Piston compression rings are thin, incomplete circular structures which are subject to complex motions during a typical 4-stroke internal combustion engine cycle. Ring dynamics comprises its inertial motion relative to the piston, within the confine of its seating groove. There are also elastodynamic modes, such as the ring in-plane motions. A number of modes can be excited, dependent on the net applied force. The latter includes the ring tension and cylinder pressure loading, both of which act outwards on the ring and conform it to the cylinder bore. There is also the radial inward force as the result of ring-bore conjunctional pressure (i.e. contact force). Under transient conditions, the inward and outward forces do not equilibrate, resulting in the small inertial radial motion of the ring.
Journal Article

An Analysis of Floating Piston Pin

2011-04-12
2011-01-1407
Presented in the paper is a comprehensive analysis for floating piston pin. It is more challenging because it is a special type of journal bearing where the rotation of the journal is coupled with the friction between the journal and the bearing. In this analysis, the multi-degree freedom mass-conserving mixed-EHD equations are solved to determine the coupled pin rotation and friction. Other bearing characteristics, such as minimum film thickness, pin secondary motions in both connecting-rod small-end bearing and piston pin-boss bearing, power loss etc are also determined. The mechanism for floating pin to have better scuffing resistance is discovered. The theoretical and numerical model is implemented in the GM internal software FLARE (Friction and Lubrication Analysis for Reciprocating Engines).
Technical Paper

Non-Linear Analysis of the Combustion Process in Compression-Ignition Direct Injection Engines of Non-Road Vehicles with the Use of Vibroacoustic Processes in the Point of View of the OBD III Engine Diagnostics

2011-04-12
2011-01-1416
The paper presents a new method for assessment of combustion process correctness taking place in CI engines, based on the expanded vibroacoustic signal analysis. The method uses chosen non-linear, spectrum and time-frequency analyses of the signal. Diagnostics of the correctness of the above main engine process and misfire detection for engines at exploitation conditions with the use of the various methods of the accompanying processes analysis was the aim of the presented analyses. Possibility of the method application to combustion process assessment of the CI engines was verified, algorithms of misfire detection for the each method are described, quantity point estimators of processes and conditions of the OBD diagnostics realization were obtained, methodology of the measurement process, limits of the methods use and their diagnostic accuracy in the point of view of the combustion OBD III engine monitor design are also presented.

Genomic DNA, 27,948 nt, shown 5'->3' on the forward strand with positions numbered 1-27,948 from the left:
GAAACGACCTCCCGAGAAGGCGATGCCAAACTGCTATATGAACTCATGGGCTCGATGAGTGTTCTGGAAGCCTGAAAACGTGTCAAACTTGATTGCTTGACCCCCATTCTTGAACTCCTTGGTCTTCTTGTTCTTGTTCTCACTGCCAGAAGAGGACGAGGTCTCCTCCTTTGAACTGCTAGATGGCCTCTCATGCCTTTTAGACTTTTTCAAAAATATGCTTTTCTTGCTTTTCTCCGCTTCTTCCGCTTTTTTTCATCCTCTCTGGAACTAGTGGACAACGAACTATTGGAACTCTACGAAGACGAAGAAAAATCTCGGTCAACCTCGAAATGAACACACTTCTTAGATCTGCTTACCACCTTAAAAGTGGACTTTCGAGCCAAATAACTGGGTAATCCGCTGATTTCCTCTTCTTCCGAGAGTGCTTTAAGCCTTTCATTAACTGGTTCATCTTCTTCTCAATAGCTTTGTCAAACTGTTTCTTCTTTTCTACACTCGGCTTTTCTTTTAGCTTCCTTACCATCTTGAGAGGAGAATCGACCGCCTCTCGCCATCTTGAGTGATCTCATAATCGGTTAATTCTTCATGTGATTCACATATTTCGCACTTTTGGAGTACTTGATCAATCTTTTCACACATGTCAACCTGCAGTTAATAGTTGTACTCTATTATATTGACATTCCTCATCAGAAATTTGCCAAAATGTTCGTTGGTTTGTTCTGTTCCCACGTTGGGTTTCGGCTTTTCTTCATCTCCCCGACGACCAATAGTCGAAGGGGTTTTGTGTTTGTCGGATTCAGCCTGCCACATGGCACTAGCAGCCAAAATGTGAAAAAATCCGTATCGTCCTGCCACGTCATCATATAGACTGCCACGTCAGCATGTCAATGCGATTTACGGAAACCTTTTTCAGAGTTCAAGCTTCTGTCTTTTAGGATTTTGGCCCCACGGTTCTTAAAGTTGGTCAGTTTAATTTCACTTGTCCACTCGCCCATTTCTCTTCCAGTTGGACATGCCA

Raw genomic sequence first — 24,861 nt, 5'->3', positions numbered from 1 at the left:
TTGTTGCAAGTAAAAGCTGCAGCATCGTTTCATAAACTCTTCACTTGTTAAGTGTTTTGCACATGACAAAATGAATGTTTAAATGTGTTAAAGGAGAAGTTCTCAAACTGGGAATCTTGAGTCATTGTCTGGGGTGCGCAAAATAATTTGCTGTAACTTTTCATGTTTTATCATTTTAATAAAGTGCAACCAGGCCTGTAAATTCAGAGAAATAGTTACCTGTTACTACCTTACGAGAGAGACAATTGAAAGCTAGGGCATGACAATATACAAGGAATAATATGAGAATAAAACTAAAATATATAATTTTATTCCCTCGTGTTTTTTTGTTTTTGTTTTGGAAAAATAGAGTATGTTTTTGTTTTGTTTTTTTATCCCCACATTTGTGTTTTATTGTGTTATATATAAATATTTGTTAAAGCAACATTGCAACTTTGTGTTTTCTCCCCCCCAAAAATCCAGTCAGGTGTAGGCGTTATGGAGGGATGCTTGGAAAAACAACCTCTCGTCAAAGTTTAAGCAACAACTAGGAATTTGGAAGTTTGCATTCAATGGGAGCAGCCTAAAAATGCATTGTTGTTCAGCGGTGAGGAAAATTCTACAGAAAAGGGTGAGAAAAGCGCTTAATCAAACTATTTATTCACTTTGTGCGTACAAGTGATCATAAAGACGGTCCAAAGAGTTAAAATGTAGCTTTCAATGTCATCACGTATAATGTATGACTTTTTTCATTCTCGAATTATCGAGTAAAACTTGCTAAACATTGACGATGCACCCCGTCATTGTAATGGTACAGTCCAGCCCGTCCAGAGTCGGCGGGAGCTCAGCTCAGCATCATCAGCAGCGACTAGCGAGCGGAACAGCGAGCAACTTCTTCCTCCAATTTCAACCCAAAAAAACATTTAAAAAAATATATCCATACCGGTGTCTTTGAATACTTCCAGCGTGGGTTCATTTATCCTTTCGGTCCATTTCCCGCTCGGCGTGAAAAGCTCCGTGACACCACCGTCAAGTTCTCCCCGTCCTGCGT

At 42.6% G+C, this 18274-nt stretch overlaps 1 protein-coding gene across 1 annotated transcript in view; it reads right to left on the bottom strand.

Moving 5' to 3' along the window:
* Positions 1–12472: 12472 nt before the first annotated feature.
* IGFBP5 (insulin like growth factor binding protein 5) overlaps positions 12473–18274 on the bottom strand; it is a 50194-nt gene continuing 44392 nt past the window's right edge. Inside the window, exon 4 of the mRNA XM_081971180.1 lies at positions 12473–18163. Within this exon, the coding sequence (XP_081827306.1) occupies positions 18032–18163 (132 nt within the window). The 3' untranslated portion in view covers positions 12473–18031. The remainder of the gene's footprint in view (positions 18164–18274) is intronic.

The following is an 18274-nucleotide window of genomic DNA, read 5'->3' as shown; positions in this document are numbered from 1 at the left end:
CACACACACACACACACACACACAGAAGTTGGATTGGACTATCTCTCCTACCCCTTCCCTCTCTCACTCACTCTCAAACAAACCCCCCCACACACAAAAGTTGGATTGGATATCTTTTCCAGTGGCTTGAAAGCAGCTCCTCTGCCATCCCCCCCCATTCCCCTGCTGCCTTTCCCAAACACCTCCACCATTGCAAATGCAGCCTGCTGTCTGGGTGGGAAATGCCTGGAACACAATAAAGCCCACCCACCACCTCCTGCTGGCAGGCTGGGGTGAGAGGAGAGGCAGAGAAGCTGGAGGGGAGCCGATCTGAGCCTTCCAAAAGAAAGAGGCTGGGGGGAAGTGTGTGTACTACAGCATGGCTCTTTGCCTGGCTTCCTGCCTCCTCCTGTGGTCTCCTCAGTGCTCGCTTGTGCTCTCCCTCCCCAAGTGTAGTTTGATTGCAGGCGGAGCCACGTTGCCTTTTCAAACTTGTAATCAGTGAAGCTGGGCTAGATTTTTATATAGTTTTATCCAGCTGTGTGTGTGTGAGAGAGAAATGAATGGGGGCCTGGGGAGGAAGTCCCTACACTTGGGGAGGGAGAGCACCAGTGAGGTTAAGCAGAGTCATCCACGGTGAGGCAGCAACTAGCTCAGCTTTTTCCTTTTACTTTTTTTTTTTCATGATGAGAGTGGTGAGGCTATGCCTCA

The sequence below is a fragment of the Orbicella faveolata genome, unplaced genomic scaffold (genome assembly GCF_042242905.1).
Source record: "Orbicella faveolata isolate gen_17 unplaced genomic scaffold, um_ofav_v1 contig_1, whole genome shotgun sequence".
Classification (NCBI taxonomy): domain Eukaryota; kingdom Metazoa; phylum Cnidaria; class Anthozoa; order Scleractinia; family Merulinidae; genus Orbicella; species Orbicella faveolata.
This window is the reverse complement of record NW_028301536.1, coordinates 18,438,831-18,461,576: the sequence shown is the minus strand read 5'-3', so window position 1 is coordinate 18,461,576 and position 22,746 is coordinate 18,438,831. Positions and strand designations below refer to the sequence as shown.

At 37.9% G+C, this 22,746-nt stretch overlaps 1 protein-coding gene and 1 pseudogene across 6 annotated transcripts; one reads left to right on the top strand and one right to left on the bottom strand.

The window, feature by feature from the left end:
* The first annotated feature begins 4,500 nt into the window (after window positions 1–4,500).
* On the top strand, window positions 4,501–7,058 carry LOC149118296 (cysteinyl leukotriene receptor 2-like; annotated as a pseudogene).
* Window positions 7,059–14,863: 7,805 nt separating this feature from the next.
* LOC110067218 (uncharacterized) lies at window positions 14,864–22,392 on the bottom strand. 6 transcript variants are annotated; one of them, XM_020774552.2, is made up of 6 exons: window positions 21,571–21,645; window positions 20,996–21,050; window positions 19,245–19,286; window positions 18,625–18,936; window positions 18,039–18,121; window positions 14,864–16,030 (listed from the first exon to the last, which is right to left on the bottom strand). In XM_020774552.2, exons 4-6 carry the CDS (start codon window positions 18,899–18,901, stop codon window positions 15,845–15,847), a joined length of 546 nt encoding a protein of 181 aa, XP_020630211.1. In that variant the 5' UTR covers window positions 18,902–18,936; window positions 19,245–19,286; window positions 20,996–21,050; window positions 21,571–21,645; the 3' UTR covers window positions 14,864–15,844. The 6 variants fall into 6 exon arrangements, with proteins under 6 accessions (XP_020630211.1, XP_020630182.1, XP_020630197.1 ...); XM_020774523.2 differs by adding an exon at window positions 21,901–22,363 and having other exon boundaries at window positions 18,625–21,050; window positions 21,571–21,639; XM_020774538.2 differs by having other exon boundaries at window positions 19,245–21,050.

Journal Article

Structural Optimization Method and Techniques to Reduce Radiation Noise

2011-05-17
2011-01-1505
A methodology to optimize sound pressure responses of a structure, producing a radiation noise due to structural vibration, is presented. The method involves a finite element analysis module to calculate structural vibration, an optimization module to perform sensitivity analysis and structural optimization, and an acoustic module to compute acoustic transfer vectors. The proposed design system is successfully implemented and is demonstrated in the paper using several example problems.
Journal Article

Vibration Transmission Analysis of Automotive Body for Reduction of Booming Noise

2011-05-17
2011-01-1691
This paper presents progressive techniques based on the previous SAE papers [1], [2] for vibration transmission analysis (VTA) on finite element (FE) model using Transfer Path Analysis (TPA). The techniques are: 1) a contribution calculation technique for structure with manifold and continuous transfer paths: 2) a visualization technique of the influence degree for efficient derivation of measures for response reduction. In VTA, influence degree of each DOF is calculated based on TPA. In order to understand characteristics of vibration transmission (VT) easily and visually by engineers, magnitude of influence degree is expressed by replacement to magnitude of displacement in the diagram of FE vibration shape. This visualization technique is applied to an automotive body structure. The proposed techniques are applied to automotive body structure consisting of members and panels. The members are such as pillars, cross members and side members, which are the main VT paths.
Journal Article

A FE Based Procedure for Optimal Design of Damping Package, with Presence of the Insulation Trim

2011-05-17
2011-01-1693